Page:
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Estate Planning May Avoid Probate

The phrases “estate planning” and “wills and trusts” have become synonymous with each other in recent times, and in our fast-paced world many people will go an entire lifetime without giving either one a second thought. However, should one delve past the surface he/she will soon discovery what estate planning really consists of at its core: planning. Estate planning is planning to help ensure that your current, future and post-mortem financial situation is handled with minimal problems and it therefore requires an understanding of certain legal concepts which form the framework for any present and future acts one may take.

In the legal sense, estate planning, or an “estate plan” is the manner in which an individual or married couple organize and title their assets. Some important goals with an estate plan include limiting liability and avoiding a costly and time-consuming probate upon the death of the testator. There are numerous misconceptions that people make when discussing the implementation of an estate plan, with some – but not all – of the most important ones being discussed here.

Common Misconceptions about Estate Planning

1) “I don’t need an estate plan since I don’t have any money or property.”

First and foremost, the most critical mistake seen in estate planning is assuming that estate planning is only necessary for wealthy individuals or families. This is absolutely false since every person – whether homeless or worth billions - has an ‘estate’ that comes into existence the moment that a person passes away. The purpose of probate is to assess the extent of estate and distribute the estate’s assets (to both beneficiaries and creditors) so that the estate can be effectively closed.

2) “I think I just need a will and/or a trust.”

Most people dive into the subject without first assessing their own situation with regards to both finances and family relationships. Instead, some people simply assume that they need a will and trust simply because of the common use of these tools without any understanding of how they work or what the consequence of using (or misusing) wills and trusts are.

3) “I already have a will and/or trust so I don’t need anything else.”

People are usually unaware of the other tools available to them to achieve their goals in an estate plan. Two examples of such tools include the use of limited liability companies (“LLCs”) and life estate deeds. These valuable tools are commonly underutilized to way to hold ownership interests and property during their lives while establishing a future successor or beneficiary of these interest and property in the event of their death or incapacitation.

The use of LLC’s to hold investment property not only limits personal liability but affords the opportunity to implement a plan of succession. Specifically, a 2015 decision from Florida’s Fourth District Court of Appeals (Blechman v. Estate of Blechman, 160 So.3d 152 (Fla. 4th DCA 2015)) established the precedent that where an LLC operating agreement provides how a deceased’s member’s interest is transferred after death, such a provision supersedes any devise of the ownership interest through a deceased member’s will or trust and is binding on the other members or beneficiaries.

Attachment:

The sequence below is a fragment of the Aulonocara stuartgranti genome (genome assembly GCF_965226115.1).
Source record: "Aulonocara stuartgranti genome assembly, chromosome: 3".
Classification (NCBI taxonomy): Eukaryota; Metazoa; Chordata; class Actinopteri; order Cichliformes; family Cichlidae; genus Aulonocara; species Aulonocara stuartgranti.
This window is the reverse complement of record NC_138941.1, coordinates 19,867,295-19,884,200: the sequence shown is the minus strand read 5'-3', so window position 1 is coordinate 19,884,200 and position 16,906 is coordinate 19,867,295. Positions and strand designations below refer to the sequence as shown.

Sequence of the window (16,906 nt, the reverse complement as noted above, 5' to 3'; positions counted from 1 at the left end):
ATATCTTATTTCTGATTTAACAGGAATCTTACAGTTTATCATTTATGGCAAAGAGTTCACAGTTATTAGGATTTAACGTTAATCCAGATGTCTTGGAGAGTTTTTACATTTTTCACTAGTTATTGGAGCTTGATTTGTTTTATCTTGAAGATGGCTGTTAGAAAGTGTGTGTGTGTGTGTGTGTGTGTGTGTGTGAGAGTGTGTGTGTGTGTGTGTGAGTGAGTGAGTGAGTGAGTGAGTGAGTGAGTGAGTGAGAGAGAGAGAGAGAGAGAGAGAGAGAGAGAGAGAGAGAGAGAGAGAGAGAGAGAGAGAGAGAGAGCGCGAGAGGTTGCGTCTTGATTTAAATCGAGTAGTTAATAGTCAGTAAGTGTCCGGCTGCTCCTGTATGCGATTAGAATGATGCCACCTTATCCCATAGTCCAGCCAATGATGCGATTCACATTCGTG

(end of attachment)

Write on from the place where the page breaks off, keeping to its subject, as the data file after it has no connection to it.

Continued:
With life estate deeds, a property owner does not need to change the current ownership interest but can merely create a future interest in a beneficiary that only goes into effect upon the death of the current owner. Historically, the key downfall with a standard life estate deed was that the future beneficiary (or beneficiaries) was afforded the right to limit key decisions regarding the property during the current owner’s life (i.e., selling, mortgaging or fundamentally altering the property’s use or structures). However, this potentially burdensome aspect can now be avoided by using an enhanced life estate deed (commonly referred to as a “Lady Bird deed”). Both deeds have their benefits depending on the current owner’s personal situation (i.e., age, health, etc.) so careful consideration before doing so is required.

4) “I’m just going to do my own estate plan to avoid legal fees.”

Another fatal mistake individuals may make is creating an estate plan themselves through either the use of legal forms available for purchase to the public or by creating the documents themselves based on their own internet research. While these forms can be useful to some in accomplishing the goals (or at least some) of an estate plan, they are typically flawed in many ways, including but not limited to being partially or completely unenforceable under Florida law, omitting key provisions to serve a person’s interest or being out-of-date since laws are repealed or revised every year through both the legislature and the courts. Thus, drafting and executing your own legal documents – regardless of the situation – is never a wise idea. Lawyers dedicate years of their lives to not only attending law school but also honing their craft in the never-ending pursuit of knowing the law (it’s called the “practice of law” for a reason!).

Conclusion

The ‘moving parts’ of an estate plan are numerous and can be complicated. Therefore, an estate plan must be considered and arranged in a way that is tailored to meet your own needs and goals. Do not undertake the estate planning endeavor without the use of a competent and experienced estate planning attorney to ensure that your hard-earned assets and loved ones are taken care of during your life and beyond.

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